11 April 2021
As loud as blue jays are all year they are very secretive when they nest, so sneaky that it’s hard to find a nest unless you see them build it.
Last week I was lucky to see four pairs of blue jays working on nests in Schenley Park. Both participate in the project though the male does more gathering while the female does more shaping.
Each phase of nest construction uses different materials. You can assess a pair’s progress by noting what they gather.
- The outer shell is made of strong fresh twigs which they yank from live trees.
- The middle may include bark, moss, lichen, dry leaves, grasses, mud, bits of paper, cloth, string or plastic.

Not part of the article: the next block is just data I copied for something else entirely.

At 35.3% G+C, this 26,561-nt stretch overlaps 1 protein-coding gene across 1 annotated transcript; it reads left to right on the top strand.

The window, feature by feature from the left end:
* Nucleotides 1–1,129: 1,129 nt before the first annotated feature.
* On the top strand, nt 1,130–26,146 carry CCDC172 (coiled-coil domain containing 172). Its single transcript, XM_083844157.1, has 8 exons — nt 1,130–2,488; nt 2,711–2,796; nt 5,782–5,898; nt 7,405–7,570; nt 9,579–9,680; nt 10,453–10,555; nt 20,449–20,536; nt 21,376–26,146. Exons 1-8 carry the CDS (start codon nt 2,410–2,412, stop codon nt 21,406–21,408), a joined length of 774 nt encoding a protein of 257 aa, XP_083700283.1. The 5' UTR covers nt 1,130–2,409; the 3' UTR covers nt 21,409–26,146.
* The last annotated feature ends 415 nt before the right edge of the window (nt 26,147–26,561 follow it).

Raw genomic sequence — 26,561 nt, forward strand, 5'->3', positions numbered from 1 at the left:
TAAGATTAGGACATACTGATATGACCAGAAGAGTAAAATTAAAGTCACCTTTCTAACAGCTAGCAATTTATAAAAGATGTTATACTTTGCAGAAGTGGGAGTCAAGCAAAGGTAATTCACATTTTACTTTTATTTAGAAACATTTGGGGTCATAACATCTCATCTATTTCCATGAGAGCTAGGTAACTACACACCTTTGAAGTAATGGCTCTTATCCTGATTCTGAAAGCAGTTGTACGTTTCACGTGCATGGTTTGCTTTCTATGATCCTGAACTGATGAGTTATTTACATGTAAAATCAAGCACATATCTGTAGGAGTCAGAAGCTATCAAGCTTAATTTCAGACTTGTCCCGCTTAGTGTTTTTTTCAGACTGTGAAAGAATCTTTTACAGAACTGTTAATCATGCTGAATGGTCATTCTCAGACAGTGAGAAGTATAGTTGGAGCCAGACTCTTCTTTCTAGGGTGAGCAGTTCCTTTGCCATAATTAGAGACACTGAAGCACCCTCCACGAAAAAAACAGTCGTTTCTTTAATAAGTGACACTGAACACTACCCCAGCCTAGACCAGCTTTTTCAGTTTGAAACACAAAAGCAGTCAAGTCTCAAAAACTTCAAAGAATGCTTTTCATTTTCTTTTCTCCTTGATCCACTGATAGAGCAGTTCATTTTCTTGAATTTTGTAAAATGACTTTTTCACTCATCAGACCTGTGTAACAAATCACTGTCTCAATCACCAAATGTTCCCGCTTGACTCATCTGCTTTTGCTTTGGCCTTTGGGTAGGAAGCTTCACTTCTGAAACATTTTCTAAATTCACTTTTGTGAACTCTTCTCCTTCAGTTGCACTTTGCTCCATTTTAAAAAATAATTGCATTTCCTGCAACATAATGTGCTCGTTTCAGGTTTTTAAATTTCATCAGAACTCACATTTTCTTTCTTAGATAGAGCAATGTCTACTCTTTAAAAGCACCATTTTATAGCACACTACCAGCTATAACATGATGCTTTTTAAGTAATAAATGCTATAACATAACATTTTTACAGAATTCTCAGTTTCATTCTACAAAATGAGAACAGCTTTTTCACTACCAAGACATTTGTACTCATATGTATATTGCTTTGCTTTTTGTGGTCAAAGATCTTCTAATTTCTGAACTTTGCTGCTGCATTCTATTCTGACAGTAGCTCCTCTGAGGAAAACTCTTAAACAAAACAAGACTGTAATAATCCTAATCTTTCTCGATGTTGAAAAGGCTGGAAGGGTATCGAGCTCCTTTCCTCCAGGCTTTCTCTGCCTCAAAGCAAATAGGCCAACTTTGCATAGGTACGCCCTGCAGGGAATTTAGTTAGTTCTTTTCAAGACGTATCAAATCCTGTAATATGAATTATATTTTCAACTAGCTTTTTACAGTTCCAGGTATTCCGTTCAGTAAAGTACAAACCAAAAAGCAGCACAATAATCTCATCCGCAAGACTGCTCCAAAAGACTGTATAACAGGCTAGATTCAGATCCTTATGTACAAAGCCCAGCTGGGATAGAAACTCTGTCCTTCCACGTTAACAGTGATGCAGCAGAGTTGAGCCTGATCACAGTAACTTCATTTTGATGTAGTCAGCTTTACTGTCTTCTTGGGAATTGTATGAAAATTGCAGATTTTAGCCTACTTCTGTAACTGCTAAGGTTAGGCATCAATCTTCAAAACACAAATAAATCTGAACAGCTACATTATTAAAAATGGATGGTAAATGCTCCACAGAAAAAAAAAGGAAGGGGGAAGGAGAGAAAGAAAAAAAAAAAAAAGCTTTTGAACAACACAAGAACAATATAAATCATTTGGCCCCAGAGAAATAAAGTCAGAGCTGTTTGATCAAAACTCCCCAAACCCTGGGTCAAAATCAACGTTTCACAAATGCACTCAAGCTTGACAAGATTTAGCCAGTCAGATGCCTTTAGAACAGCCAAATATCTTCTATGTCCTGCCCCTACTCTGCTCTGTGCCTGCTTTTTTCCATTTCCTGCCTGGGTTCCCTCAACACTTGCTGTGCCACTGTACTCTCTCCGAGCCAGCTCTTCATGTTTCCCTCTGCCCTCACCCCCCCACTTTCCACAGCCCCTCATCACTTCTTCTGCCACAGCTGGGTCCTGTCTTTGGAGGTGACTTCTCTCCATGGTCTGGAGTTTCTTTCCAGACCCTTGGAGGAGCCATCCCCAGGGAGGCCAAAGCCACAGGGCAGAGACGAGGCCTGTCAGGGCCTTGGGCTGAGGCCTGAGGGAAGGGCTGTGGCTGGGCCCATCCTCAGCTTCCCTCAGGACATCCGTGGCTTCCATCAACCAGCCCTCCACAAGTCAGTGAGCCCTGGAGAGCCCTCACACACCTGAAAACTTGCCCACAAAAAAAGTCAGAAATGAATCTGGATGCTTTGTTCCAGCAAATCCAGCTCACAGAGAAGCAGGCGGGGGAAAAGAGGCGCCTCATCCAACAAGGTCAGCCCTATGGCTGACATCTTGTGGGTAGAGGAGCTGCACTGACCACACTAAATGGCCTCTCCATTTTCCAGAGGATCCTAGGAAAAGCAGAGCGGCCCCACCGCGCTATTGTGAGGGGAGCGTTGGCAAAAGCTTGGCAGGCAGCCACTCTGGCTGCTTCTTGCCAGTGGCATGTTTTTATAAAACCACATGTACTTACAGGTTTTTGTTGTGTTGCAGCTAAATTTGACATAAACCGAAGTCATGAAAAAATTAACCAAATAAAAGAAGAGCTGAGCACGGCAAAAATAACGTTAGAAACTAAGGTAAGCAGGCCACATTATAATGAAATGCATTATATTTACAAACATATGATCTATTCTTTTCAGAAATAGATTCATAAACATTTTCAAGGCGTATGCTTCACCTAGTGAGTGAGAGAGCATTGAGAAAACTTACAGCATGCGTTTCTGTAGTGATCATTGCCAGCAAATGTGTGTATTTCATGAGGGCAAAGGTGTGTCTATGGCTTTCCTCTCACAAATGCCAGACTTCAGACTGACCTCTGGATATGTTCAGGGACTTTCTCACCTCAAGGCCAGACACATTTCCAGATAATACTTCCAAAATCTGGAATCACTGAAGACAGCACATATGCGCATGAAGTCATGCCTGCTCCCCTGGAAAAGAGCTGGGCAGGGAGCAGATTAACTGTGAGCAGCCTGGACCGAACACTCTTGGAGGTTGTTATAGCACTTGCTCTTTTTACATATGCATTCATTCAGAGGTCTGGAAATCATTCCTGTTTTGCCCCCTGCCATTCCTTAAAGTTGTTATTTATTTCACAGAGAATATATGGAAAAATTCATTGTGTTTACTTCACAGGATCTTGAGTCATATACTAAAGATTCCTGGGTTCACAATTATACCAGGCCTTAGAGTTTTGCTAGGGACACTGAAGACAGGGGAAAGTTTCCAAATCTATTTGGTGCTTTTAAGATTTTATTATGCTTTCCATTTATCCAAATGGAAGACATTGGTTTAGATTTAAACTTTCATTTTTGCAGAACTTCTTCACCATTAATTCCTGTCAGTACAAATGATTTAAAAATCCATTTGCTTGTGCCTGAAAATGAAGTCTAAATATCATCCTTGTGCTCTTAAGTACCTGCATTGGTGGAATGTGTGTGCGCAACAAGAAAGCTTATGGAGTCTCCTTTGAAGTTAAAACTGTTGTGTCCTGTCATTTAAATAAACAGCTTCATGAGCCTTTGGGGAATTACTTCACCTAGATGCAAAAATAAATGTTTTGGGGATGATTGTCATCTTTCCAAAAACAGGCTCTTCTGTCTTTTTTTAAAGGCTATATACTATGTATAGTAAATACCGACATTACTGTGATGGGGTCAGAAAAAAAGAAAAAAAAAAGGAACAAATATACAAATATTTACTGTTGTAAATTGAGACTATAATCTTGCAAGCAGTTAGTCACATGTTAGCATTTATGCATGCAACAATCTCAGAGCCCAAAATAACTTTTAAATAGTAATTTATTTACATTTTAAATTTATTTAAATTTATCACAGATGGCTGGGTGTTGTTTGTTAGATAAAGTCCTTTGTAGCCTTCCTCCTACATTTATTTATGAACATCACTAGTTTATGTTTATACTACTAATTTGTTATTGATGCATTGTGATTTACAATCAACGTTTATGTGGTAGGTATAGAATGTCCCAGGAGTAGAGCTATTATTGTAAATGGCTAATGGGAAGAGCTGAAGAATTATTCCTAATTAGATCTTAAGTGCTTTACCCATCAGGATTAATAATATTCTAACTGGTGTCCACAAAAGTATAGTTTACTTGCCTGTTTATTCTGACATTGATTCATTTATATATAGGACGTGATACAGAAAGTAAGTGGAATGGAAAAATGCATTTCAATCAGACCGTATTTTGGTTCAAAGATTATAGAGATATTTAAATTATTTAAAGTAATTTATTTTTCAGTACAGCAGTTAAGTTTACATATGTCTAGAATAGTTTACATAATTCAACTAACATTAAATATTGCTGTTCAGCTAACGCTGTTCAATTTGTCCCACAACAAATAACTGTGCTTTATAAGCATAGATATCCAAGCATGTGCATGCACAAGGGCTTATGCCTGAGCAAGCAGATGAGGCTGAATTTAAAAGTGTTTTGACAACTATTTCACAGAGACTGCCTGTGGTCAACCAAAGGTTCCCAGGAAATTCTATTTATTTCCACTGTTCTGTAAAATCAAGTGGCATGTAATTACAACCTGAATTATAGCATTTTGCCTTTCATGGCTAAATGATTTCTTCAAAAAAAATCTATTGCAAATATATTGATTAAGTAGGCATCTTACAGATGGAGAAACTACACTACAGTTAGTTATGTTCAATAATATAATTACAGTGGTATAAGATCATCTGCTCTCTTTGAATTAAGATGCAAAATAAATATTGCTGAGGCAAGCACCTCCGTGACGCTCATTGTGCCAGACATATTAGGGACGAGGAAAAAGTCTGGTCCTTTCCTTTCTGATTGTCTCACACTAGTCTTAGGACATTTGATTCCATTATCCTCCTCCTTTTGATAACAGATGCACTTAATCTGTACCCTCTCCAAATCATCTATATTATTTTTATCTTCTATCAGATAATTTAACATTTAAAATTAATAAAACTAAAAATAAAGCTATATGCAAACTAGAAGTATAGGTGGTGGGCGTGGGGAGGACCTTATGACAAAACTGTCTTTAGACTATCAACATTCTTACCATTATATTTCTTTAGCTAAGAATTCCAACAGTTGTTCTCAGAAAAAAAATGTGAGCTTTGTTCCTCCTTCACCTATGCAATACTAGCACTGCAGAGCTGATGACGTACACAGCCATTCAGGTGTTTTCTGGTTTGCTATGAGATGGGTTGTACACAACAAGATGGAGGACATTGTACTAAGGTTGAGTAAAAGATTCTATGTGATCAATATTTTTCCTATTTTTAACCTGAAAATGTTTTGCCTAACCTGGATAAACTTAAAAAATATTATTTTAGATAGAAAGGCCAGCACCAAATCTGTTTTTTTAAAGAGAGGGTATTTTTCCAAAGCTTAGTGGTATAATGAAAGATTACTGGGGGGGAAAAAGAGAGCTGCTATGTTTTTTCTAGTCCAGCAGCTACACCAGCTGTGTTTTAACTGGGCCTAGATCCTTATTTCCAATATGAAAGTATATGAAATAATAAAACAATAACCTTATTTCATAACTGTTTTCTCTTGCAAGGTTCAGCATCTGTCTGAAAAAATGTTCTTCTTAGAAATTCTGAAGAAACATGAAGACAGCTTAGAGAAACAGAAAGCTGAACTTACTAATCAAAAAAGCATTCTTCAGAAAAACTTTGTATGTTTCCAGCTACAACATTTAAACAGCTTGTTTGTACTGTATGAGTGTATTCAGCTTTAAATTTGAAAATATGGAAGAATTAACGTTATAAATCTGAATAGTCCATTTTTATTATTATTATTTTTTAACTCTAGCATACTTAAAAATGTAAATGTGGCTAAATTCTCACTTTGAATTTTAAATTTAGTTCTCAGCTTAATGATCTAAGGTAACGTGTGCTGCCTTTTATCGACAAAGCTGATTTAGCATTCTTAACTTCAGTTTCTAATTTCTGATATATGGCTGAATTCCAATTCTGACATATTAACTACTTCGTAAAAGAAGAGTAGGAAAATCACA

- The cup lining is made of tough rootlets and sometimes wet, partially decomposed leaves.
I found a pair in Schenley Park working on the outer shell when I noticed a blue jay vigorously pulling on a long twig until it broke from the tree. He flew up to a crotch in a nearby tree where his lady was waiting to add it to the foundation.
Two blue jays jousted over this valuable mud puddle. One held a muddy clump in his beak while he chased the other away. The second jay persisted.
Others pulled rootlets from an overturned tree, apparently in the final stage of construction.
Blue jays will travel 1,000 feet to gather nest material and even more for good rootlets, so I wasn’t surprised when I lost track of them when they flew away.
(photos from Wikimedia Commons and Kate St. John)